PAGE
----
The Global Positioning System (GPS) has been operational since 1995. The main link in the system is a constellation of 31 satellites positioned on six orbital planes such that any point on the Earth’s surface is covered at all times by at least 6 satellites. These satellites emit on two frequencies a time signal generated by the atomic clocks on board. Satellites also emit their ephemeris (position and speed at the time of emission as well as prediction of positions and speeds for the following hours). The measurement principle is close to triangulation. Knowing the time of transmission and the reception time of the signals by a receiver and postulating a model of speed of the electromagnetic waves between the satellites and the receiver, it is possible to calculate the position of the receiver on the terrestrial surface. This system allows position measurements with an accuracy of a few meters for acquisitions lasting one second.
Very high resolution airborne imagery (THR) is complementary to satellite imagery. It allows to “zoom” on mega pixels an area of limited scientific interest (ROI) or the satellite only sees it under a few pixels. It is thus possible to obtain centimetric resolutions and be able to estimate from one mission to another the changes of terrain and the quantities of displaced materials with more and more realistic specifications.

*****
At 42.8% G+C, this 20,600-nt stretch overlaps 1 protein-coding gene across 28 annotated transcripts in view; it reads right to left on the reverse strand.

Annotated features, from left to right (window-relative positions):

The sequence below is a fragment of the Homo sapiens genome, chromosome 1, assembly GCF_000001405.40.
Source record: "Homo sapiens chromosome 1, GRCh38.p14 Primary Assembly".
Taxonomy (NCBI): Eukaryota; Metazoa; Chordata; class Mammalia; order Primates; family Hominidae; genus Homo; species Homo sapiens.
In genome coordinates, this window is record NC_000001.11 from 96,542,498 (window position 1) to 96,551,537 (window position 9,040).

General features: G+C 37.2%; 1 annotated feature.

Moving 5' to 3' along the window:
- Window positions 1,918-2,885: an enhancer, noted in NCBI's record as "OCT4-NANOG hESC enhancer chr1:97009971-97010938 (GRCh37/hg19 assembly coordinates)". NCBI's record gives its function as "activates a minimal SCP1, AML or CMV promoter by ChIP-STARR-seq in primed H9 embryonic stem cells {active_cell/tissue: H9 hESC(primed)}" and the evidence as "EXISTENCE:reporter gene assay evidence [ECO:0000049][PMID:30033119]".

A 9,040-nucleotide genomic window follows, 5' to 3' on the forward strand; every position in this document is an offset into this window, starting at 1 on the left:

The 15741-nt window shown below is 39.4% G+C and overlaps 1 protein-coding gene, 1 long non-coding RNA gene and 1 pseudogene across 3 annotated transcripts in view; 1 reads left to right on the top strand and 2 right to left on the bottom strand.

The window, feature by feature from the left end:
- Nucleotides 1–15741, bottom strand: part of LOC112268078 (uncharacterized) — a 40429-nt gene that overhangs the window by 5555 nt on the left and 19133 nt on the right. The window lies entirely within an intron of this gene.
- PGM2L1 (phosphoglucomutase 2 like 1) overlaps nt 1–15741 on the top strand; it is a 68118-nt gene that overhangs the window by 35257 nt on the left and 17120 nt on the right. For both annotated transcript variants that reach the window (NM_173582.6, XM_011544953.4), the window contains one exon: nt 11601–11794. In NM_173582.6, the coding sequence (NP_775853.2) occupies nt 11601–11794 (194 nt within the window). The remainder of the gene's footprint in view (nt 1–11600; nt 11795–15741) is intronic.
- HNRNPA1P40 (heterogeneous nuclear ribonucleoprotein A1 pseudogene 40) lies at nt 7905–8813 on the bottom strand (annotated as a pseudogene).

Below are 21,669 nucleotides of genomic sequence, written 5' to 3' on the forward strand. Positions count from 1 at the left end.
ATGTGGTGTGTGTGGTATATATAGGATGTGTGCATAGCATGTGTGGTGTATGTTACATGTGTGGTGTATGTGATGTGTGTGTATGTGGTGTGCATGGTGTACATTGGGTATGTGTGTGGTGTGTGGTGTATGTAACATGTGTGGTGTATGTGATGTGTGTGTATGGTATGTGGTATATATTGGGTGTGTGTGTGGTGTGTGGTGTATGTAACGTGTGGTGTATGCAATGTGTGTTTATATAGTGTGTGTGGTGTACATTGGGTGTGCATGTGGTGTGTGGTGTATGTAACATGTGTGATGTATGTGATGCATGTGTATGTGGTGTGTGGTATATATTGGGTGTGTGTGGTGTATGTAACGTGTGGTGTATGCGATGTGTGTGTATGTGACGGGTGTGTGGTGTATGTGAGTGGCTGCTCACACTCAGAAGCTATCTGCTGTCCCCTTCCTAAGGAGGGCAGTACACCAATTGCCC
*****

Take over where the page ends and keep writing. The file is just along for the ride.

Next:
The laboratory has the classical tools for preparation and analysis of rock samples:
– sawing and grinding equipment;
– workshop for making thin blades
– microscopes and associated image acquisition system Electronic microprobe
For the analysis of the constituent elements of the rocks, we have access to the electron microprobe, known as “Microsonde Ouest”, jointly acquired between Ifremer, the Universities of Brest, Rennes and Nantes, and the UNSA of Rennes. This microprobe is installed on the Ifremer site.
The LGO litholamellage and milling plant includes sawing and grinding rock equipment as well as equipment for manufacturing thin sections and polished sections.
The laboratory is equipped with several polarizing microscopes for the observation of thin sections in transmitted or reflected light, as well as several binocular microscopes for the observation and sorting of minerals or fossils. A high definition digital camera allows the acquisition of high quality images.